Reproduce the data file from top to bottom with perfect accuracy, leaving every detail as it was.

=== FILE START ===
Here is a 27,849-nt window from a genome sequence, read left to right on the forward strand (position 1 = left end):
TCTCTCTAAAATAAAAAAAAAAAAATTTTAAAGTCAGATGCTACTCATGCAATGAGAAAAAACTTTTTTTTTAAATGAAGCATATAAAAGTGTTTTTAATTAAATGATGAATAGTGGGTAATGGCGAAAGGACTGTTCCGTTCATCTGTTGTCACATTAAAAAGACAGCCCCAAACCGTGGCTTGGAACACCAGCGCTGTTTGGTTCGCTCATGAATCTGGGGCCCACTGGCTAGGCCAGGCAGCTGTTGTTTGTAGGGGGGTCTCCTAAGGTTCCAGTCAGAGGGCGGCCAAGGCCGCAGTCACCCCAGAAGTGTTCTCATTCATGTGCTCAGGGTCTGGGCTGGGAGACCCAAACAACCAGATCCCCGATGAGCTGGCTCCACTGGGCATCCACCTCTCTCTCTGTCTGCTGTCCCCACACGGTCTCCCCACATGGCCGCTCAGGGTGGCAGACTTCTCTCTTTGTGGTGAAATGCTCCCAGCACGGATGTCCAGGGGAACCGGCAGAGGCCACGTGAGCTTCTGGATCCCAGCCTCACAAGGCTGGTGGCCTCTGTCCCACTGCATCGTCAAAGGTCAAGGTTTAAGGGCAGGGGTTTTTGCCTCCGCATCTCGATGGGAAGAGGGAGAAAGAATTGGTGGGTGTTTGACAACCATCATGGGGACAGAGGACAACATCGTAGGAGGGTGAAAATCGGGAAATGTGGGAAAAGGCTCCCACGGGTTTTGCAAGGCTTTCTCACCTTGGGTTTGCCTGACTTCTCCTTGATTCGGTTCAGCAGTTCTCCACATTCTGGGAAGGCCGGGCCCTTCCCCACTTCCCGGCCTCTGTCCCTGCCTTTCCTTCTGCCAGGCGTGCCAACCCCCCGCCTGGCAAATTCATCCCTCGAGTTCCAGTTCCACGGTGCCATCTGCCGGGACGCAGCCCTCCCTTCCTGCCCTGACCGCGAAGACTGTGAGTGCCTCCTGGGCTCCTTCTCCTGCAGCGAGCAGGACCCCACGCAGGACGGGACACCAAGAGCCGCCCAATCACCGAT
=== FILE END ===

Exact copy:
Here is a 27,849-nt window from a genome sequence, read left to right on the forward strand (position 1 = left end):
TCTCTCTAAAATAAAAAAAAAAAAATTTTAAAGTCAGATGCTACTCATGCAATGAGAAAAAACTTTTTTTTTAAATGAAGCATATAAAAGTGTTTTTAATTAAATGATGAATAGTGGGTAATGGCGAAAGGACTGTTCCGTTCATCTGTTGTCACATTAAAAAGACAGCCCCAAACCGTGGCTTGGAACACCAGCGCTGTTTGGTTCGCTCATGAATCTGGGGCCCACTGGCTAGGCCAGGCAGCTGTTGTTTGTAGGGGGGTCTCCTAAGGTTCCAGTCAGAGGGCGGCCAAGGCCGCAGTCACCCCAGAAGTGTTCTCATTCATGTGCTCAGGGTCTGGGCTGGGAGACCCAAACAACCAGATCCCCGATGAGCTGGCTCCACTGGGCATCCACCTCTCTCTCTGTCTGCTGTCCCCACACGGTCTCCCCACATGGCCGCTCAGGGTGGCAGACTTCTCTCTTTGTGGTGAAATGCTCCCAGCACGGATGTCCAGGGGAACCGGCAGAGGCCACGTGAGCTTCTGGATCCCAGCCTCACAAGGCTGGTGGCCTCTGTCCCACTGCATCGTCAAAGGTCAAGGTTTAAGGGCAGGGGTTTTTGCCTCCGCATCTCGATGGGAAGAGGGAGAAAGAATTGGTGGGTGTTTGACAACCATCATGGGGACAGAGGACAACATCGTAGGAGGGTGAAAATCGGGAAATGTGGGAAAAGGCTCCCACGGGTTTTGCAAGGCTTTCTCACCTTGGGTTTGCCTGACTTCTCCTTGATTCGGTTCAGCAGTTCTCCACATTCTGGGAAGGCCGGGCCCTTCCCCACTTCCCGGCCTCTGTCCCTGCCTTTCCTTCTGCCAGGCGTGCCAACCCCCCGCCTGGCAAATTCATCCCTCGAGTTCCAGTTCCACGGTGCCATCTGCCGGGACGCAGCCCTCCCTTCCTGCCCTGACCGCGAAGACTGTGAGTGCCTCCTGGGCTCCTTCTCCTGCAGCGAGCAGGACCCCACGCAGGACGGGACACCAAGAGCCGCCCAATCACCGAT